Joesph Losey's involvement in Secret Ceremony, Boom! and Figures in a Landscape was a case of blatant economic necessity. The films are perched precariously between these Puritan and Marxist extremes. At their best - Secret Ceremony - Losey was able to foreground moral questions in light of their cultural constructs, producing a didactic distance in which basic instincts such as incest can be simultaneously felt and critically examined through both Freudian and Marxian frameworks. At their worst - Boom! - Losey tends to confine his protagonists within hermetically sealed environments so that serious ontological issues of life, death and sex are divorced from all social and political (i.e. class) relevance. The films can be usefully grouped together because of their stylistic and thematic similarities. In each case, Losey supplements his trademark baroque mannerisms with an overt, fable-like narrative structure, all the better to polarize his latent Manichaeism.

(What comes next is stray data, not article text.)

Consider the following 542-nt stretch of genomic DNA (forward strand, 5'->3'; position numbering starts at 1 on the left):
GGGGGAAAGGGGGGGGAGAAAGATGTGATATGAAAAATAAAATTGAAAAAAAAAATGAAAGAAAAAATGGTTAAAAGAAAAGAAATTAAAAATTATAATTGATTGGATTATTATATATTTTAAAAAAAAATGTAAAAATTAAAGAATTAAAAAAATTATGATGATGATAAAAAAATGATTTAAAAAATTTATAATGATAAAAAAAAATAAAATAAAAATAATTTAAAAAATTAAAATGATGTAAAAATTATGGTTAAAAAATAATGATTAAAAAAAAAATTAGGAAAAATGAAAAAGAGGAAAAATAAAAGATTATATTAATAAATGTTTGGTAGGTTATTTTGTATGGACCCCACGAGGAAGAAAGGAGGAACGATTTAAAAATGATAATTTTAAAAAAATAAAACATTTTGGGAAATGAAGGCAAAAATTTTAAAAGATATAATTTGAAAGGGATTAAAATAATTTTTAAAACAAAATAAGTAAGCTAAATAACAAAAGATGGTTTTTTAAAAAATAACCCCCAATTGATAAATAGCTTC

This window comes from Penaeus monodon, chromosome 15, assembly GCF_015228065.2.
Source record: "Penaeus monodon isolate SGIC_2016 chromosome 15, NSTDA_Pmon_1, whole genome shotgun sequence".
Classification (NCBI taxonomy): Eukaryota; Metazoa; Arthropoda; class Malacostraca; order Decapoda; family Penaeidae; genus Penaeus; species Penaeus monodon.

As moving pictures became a reality during 1895-6, Europe's crowned heads discovered the new medium and what it could do for their image. The earliest royal films made in Britain showed Victoria's extended family with a new informality, and were eagerly viewed by their subjects. However, it was the staging of Victoria's 1897 Diamond Jubilee as a vast procession through London, filmed by 18 companies whose products were distributed throughout Britain and the distant territories of the Empire, that showed how powerfully film could project the monarchy in a new way - immediate, accessible and impressive. Victoria's successors, her sons Edward and George, came to the throne having grasped the potential of film. Meanwhile, two of her relations Kaiser Wilhelm and Tsar Nicholas, were also the subjects of early filming Nicholas's coronation in 1896 was the first such event to be recorded on film, but a record of the disaster that followed, when thousands were killed in a crowd panic, was quickly suppressed. Nicholas would remain suspicious of film as a mass medium, while enjoying it as a private family record, until he gave permission for a film to celebrate the tercentenary of the Romanov dynasty in 1913 - the same year that a full-scale acted tribute to Victoria, Sixty Years a Queen, appeared.